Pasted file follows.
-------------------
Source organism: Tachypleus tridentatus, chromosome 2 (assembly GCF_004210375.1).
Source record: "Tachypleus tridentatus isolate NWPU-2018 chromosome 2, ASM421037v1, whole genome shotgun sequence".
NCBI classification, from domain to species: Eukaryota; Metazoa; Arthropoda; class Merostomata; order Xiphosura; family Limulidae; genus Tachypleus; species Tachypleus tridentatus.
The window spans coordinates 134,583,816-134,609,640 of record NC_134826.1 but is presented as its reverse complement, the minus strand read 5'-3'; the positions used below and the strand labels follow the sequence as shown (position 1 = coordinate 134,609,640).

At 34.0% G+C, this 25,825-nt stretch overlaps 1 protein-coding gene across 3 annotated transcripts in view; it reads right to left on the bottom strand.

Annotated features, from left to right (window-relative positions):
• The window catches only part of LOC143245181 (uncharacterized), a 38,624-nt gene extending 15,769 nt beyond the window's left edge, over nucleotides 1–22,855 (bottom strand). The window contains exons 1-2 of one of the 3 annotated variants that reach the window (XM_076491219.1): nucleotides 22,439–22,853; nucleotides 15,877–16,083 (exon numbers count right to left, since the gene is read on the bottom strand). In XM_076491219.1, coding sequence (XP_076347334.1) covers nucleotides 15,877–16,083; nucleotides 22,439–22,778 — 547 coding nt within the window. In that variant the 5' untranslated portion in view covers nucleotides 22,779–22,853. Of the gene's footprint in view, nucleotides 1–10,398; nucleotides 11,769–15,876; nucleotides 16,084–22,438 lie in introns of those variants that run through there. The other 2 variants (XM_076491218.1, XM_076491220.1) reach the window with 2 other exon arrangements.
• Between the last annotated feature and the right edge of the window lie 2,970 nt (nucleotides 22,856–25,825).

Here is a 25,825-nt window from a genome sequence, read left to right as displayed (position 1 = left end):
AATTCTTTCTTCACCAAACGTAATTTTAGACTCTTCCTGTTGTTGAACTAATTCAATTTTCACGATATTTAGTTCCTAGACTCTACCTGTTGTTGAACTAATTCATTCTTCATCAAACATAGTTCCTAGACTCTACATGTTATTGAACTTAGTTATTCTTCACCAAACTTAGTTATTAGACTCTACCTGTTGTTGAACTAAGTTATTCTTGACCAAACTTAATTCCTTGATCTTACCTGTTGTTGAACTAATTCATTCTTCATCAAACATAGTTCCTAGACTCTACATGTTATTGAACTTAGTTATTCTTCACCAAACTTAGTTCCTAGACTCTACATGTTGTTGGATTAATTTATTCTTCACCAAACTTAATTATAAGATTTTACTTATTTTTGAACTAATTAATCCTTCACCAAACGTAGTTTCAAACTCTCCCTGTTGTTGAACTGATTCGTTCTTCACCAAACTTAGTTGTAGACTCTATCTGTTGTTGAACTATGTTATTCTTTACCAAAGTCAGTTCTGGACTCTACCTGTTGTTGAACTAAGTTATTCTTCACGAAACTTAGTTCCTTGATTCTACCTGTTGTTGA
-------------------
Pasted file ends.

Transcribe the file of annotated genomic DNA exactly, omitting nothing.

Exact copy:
Source organism: Tachypleus tridentatus, chromosome 2 (assembly GCF_004210375.1).
Source record: "Tachypleus tridentatus isolate NWPU-2018 chromosome 2, ASM421037v1, whole genome shotgun sequence".
NCBI classification, from domain to species: Eukaryota; Metazoa; Arthropoda; class Merostomata; order Xiphosura; family Limulidae; genus Tachypleus; species Tachypleus tridentatus.
The window spans coordinates 134,583,816-134,609,640 of record NC_134826.1 but is presented as its reverse complement, the minus strand read 5'-3'; the positions used below and the strand labels follow the sequence as shown (position 1 = coordinate 134,609,640).

At 34.0% G+C, this 25,825-nt stretch overlaps 1 protein-coding gene across 3 annotated transcripts in view; it reads right to left on the bottom strand.

Annotated features, from left to right (window-relative positions):
• The window catches only part of LOC143245181 (uncharacterized), a 38,624-nt gene extending 15,769 nt beyond the window's left edge, over nucleotides 1–22,855 (bottom strand). The window contains exons 1-2 of one of the 3 annotated variants that reach the window (XM_076491219.1): nucleotides 22,439–22,853; nucleotides 15,877–16,083 (exon numbers count right to left, since the gene is read on the bottom strand). In XM_076491219.1, coding sequence (XP_076347334.1) covers nucleotides 15,877–16,083; nucleotides 22,439–22,778 — 547 coding nt within the window. In that variant the 5' untranslated portion in view covers nucleotides 22,779–22,853. Of the gene's footprint in view, nucleotides 1–10,398; nucleotides 11,769–15,876; nucleotides 16,084–22,438 lie in introns of those variants that run through there. The other 2 variants (XM_076491218.1, XM_076491220.1) reach the window with 2 other exon arrangements.
• Between the last annotated feature and the right edge of the window lie 2,970 nt (nucleotides 22,856–25,825).

Here is a 25,825-nt window from a genome sequence, read left to right as displayed (position 1 = left end):
AATTCTTTCTTCACCAAACGTAATTTTAGACTCTTCCTGTTGTTGAACTAATTCAATTTTCACGATATTTAGTTCCTAGACTCTACCTGTTGTTGAACTAATTCATTCTTCATCAAACATAGTTCCTAGACTCTACATGTTATTGAACTTAGTTATTCTTCACCAAACTTAGTTATTAGACTCTACCTGTTGTTGAACTAAGTTATTCTTGACCAAACTTAATTCCTTGATCTTACCTGTTGTTGAACTAATTCATTCTTCATCAAACATAGTTCCTAGACTCTACATGTTATTGAACTTAGTTATTCTTCACCAAACTTAGTTCCTAGACTCTACATGTTGTTGGATTAATTTATTCTTCACCAAACTTAATTATAAGATTTTACTTATTTTTGAACTAATTAATCCTTCACCAAACGTAGTTTCAAACTCTCCCTGTTGTTGAACTGATTCGTTCTTCACCAAACTTAGTTGTAGACTCTATCTGTTGTTGAACTATGTTATTCTTTACCAAAGTCAGTTCTGGACTCTACCTGTTGTTGAACTAAGTTATTCTTCACGAAACTTAGTTCCTTGATTCTACCTGTTGTTGA